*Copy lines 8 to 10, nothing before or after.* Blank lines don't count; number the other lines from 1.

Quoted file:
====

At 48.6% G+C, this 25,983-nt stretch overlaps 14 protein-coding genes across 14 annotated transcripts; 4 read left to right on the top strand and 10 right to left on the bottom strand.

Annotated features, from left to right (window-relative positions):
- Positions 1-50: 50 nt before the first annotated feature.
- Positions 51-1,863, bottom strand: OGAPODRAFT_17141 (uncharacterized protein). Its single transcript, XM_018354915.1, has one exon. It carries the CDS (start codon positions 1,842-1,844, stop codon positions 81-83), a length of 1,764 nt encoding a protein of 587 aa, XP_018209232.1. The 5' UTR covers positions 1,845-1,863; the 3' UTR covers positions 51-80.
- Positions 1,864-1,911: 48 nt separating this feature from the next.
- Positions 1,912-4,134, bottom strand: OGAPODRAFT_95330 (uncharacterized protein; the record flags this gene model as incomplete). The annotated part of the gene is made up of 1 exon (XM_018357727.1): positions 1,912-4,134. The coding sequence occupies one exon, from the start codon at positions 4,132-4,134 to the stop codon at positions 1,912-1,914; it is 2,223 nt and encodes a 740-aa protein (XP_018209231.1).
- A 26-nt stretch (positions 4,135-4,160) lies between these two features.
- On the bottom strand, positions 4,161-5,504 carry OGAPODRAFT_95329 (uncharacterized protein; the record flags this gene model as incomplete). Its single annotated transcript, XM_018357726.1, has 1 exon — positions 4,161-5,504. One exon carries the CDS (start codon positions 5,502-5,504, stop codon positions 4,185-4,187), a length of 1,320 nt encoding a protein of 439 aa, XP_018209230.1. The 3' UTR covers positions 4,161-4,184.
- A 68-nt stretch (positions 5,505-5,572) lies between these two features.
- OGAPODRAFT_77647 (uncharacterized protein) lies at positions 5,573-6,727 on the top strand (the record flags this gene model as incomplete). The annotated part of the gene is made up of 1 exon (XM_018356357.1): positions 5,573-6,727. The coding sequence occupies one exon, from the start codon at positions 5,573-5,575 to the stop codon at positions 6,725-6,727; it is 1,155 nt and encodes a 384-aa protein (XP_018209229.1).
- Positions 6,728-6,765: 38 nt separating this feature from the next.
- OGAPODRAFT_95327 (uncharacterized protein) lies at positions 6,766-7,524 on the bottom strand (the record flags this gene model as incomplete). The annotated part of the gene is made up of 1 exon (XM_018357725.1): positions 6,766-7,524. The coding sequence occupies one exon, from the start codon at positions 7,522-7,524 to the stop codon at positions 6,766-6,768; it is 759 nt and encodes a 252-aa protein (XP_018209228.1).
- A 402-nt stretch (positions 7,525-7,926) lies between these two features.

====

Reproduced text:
- On the bottom strand, positions 4,161-5,504 carry OGAPODRAFT_95329 (uncharacterized protein; the record flags this gene model as incomplete). Its single annotated transcript, XM_018357726.1, has 1 exon — positions 4,161-5,504. One exon carries the CDS (start codon positions 5,502-5,504, stop codon positions 4,185-4,187), a length of 1,320 nt encoding a protein of 439 aa, XP_018209230.1. The 3' UTR covers positions 4,161-4,184.
- A 68-nt stretch (positions 5,505-5,572) lies between these two features.
- OGAPODRAFT_77647 (uncharacterized protein) lies at positions 5,573-6,727 on the top strand (the record flags this gene model as incomplete). The annotated part of the gene is made up of 1 exon (XM_018356357.1): positions 5,573-6,727. The coding sequence occupies one exon, from the start codon at positions 5,573-5,575 to the stop codon at positions 6,725-6,727; it is 1,155 nt and encodes a 384-aa protein (XP_018209229.1).